In Pennington v. Apollo Piping Supply Co.(8) the bond under which recovery was sought required that a claimant, other than one having a direct contract with the general contractor, should give written notice within 90 days after work was performed or materials furnished. There was no such state statutory provision; the state bonding law merely required that an action be brought within one year.

        Over a vigorous dissent, the South Dakota Supreme Court held that the notice provision in the bond did not shorten the limitations and was therefore enforceable.

      2. Substantive Issues

        Materials must be used or consumed on job and not merely delivered.

        In a case of first impression, the federal district court in New Jersey had to resolve a controversy as to whether bond coverage extended to a supplier regardless of whether the materials were physically incorporated into the project. It concluded in Poly-flex v. Cape May County(9) that the statutory language referring to materials "used or consumed in, upon, for or about the construction" required that the materials be physically incorporated.

        Subcontractor and subcontractor considered to be a single entity and not too remote to recover on bond.

        In ordinary circumstances, the Kansas bonding law does not extend coverage to second-tier suppliers, but in Vanguard Products Corp. v. American States Insurance Co.,(10) the Kansas Court of Appeals held that there was a close corporate relationship between the first- and second- tier suppliers. One was named Consolidated Utilities Inc. and the other Consolidated Construction Inc. The court found that in fact they were a "single entity" and consequently not too remote to recover under the Kansas law.

        Prime may assert recoupment defense where materials supplied to subcontractor were defective. Set-off distinguished.

        Judge Breyer's decision in United Structures, discussed above (footnote 4), also considered a claim under Puerto Rico's Little Miller Act and applied the same reasoning employed in the Miller Act claim.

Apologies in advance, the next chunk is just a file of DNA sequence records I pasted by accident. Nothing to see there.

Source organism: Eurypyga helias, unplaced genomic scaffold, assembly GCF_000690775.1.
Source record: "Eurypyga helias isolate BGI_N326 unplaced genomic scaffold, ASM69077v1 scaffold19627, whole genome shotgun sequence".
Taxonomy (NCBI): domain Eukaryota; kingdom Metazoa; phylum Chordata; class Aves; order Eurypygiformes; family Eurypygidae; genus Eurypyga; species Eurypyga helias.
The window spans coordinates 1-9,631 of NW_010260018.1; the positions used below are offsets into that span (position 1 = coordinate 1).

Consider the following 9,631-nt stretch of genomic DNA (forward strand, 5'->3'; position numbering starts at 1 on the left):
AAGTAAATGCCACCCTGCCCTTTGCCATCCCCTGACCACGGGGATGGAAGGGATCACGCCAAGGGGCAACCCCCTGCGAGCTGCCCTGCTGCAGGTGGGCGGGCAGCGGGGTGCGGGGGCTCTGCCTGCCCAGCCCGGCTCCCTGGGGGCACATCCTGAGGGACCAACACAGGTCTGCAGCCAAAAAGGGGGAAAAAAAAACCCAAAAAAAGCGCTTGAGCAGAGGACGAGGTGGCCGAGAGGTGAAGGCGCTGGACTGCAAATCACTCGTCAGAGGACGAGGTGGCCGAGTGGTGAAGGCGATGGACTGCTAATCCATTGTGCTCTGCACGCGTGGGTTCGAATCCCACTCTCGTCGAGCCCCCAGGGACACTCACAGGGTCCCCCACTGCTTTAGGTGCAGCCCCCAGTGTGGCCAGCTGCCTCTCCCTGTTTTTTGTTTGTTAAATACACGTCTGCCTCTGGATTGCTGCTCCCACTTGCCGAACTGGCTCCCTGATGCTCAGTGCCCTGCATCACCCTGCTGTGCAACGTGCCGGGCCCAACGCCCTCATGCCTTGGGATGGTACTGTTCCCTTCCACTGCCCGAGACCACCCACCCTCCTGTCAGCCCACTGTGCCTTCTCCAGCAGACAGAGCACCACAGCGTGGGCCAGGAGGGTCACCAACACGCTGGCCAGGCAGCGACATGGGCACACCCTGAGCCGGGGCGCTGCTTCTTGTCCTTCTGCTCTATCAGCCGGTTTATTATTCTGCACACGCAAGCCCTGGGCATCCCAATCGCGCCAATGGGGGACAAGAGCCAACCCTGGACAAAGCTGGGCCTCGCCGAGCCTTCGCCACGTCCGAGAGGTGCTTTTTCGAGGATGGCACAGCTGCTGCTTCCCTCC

Damages under bid bond determined as of time of breach and not later.

        A bidder on the contract for the construction of a school made an error in calculating the cost of roofing, which resulted in its refusal to proceed when its bid was accepted. The school district negotiated a contract with another bidder for $85,728 more than the low bid. The school district filed suit against the low bidder and its bonding company. When the work was completed by the second contractor, it appeared that considerably less excavation of rock was required, so that the eventual contract with the second bidder was for less than the amount bid by the first bidder.

        The bonding company contended that its liability should be determined retrospectively rather than prospectively. But the Arkansas Supreme Court disagreed in Mountain Home School District No. 9 v. T.M.J Builders Inc.(11)

        Attorney's fees and claims against surety.

        Ayers Enterprises v. Exterior Designing Inc.(12) is a fairly straightforward case involving the law of Georgia and holding that the specific Georgia statute involving claims against sureties must be followed as to an award of attorney's fees, rather than a general statute having to do with claims under contracts. The...